Diversity, Cultural Competency and Social Justice Frameworks in Schools

Dr. Hackman discusses the critical differences between employing frameworks of diversity, cultural competency, and social justice in educational settings – and the way that a social justice approach advances critical thinking skills.

Excerpt from Interview with Dr. J. Q. Adams
Professor of Educational & Interdisciplinary Studies
Western Illinois University

(c) 2011 Western Illinois University

Close Cousins, But Definitely Not The Same

Recently I have had two conversations in very different settings where people with whom I have done Racial Justice (RJ) work were talking about their overall organization’s decision to move toward Cultural Competency (CC) work now that they have “done” RJ work. Before I go on, I want to say quite clearly that there is great value in true Cultural Competency training, but that it is a mistake to use that as a substitute, or even a pathway to Racial Justice work. What I mean by “true” CC training is one where cross-cultural skills are being presented and developed, rather than some woefully anemic “cultural diversity” or “cultural awareness” conversation. Honest and effective cross-cultural skill development is incredibly necessary in a society that is as culturally diverse as the United States, and even more so in a state like mine, Minnesota, which has historically been fairly monocultural, but which over the last two decades has become ever increasingly culturally diverse. However, to presume that Cultural Competency training is a sufficient substitute or even the equivalent of Racial Justice training is not only incorrect, but in fact feeds White Privilege and allows multigenerational white US-ers an “out” with respect to their own accountability regarding their privilege.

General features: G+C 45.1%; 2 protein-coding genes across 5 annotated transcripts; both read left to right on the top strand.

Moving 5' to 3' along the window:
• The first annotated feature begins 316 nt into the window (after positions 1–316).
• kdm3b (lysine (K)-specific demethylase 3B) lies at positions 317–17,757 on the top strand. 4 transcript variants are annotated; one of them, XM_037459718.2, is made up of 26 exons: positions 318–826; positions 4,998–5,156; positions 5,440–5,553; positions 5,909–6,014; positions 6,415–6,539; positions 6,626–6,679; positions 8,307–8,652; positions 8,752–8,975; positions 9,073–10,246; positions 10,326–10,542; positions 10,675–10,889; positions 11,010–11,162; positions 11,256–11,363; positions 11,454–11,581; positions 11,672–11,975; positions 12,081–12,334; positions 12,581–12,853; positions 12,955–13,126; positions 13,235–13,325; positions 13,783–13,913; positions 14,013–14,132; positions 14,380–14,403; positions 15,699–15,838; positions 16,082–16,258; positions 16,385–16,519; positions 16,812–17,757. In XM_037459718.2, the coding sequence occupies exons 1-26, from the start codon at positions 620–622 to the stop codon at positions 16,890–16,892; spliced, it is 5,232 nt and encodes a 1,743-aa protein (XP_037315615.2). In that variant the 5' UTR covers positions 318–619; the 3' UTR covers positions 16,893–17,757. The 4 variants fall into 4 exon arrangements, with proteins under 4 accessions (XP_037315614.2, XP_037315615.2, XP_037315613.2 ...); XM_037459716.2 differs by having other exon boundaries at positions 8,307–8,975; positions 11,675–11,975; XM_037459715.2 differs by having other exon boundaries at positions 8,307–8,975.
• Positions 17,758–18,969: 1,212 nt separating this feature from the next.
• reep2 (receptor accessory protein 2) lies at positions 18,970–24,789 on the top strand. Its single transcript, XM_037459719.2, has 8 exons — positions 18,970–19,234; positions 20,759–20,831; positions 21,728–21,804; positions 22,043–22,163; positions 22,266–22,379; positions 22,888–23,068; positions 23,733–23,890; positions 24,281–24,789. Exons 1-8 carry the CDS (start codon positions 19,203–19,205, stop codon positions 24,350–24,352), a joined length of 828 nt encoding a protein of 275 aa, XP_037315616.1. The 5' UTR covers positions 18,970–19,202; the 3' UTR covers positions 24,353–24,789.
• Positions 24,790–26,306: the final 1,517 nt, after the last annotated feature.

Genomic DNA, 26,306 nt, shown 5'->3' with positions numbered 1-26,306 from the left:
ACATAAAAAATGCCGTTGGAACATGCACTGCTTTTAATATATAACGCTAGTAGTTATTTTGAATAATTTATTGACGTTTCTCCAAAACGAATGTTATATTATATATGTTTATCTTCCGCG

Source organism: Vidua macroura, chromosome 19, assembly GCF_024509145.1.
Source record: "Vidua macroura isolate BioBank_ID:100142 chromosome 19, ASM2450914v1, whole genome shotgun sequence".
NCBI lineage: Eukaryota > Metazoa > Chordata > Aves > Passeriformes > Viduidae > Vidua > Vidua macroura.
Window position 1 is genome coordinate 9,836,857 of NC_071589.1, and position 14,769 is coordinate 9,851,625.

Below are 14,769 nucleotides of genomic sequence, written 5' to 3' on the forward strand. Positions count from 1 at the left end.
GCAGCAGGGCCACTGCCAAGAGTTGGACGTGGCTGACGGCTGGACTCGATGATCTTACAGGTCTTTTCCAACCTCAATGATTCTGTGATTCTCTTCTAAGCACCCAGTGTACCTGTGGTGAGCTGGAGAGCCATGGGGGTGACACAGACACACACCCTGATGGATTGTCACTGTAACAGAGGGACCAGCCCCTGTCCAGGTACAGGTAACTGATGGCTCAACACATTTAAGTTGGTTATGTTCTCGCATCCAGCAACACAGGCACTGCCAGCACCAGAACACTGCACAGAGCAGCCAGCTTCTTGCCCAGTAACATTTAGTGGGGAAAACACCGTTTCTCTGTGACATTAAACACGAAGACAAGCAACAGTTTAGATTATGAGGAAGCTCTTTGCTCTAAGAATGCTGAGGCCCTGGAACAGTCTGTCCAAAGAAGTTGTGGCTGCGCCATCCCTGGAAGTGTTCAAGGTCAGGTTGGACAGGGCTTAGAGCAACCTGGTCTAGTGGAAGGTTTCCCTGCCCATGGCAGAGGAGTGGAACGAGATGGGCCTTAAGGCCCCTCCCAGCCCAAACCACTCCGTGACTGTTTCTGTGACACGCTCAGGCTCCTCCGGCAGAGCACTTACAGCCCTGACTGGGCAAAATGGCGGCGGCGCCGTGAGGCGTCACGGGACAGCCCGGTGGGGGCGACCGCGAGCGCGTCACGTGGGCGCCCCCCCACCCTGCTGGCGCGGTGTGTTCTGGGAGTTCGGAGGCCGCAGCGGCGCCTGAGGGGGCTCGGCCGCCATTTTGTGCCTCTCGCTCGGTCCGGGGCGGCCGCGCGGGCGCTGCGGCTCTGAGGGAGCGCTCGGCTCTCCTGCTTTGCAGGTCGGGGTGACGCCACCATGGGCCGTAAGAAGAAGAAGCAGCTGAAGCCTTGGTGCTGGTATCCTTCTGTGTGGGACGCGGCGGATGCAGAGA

Some of the facilitators I know who make their bank on Cultural Competency training would perhaps be offended by this assessment. But if they are honest they have to acknowledge the two key elements of Cultural Competency work that allow White people the above “out”. First, CC does not sufficiently (if at all, depending on the facilitator) attend to the deep and insidious aspects of structural, institutional power in this society and therefore there is rarely a conversation about the historical and systemic aspects of oppression in the United States. This, then, precludes any possibility of entering into conversation about White privilege, Racism, or even the social construction of Race and its corresponding Racial Narratives. What a relief this is for White participants, and what a vastly different experience they have – none of the discomfort that comes with honestly talking about privilege, no chance of being identified as the “dominant” group who gained their privilege through slavery, genocide, colonization, internment, broken treaties and overall exploitation, and no reason to make systemic changes or amends because there is nothing really to make amends for. The profound absence of a deep analysis of the “system” in Cultural Competency conversations allows the “Wizard” of Whiteness to stay safely behind the curtain, and thus any possibility of identifying the tap roots of centuries of racial oppression (and any chance to change them) are gone. It is for this reason that organizations with which I have conducted RJ work consistently turn to Cultural Competency training precisely when we begin to get more serious about systemic change at the level of White privilege and White Supremacy. It is one of the most consistent means by which White dominant organizations avoid the deepest work regarding Racial Justice and it is unfortunate that more Cultural Competency trainers do not see this and call those organizations on that behavior.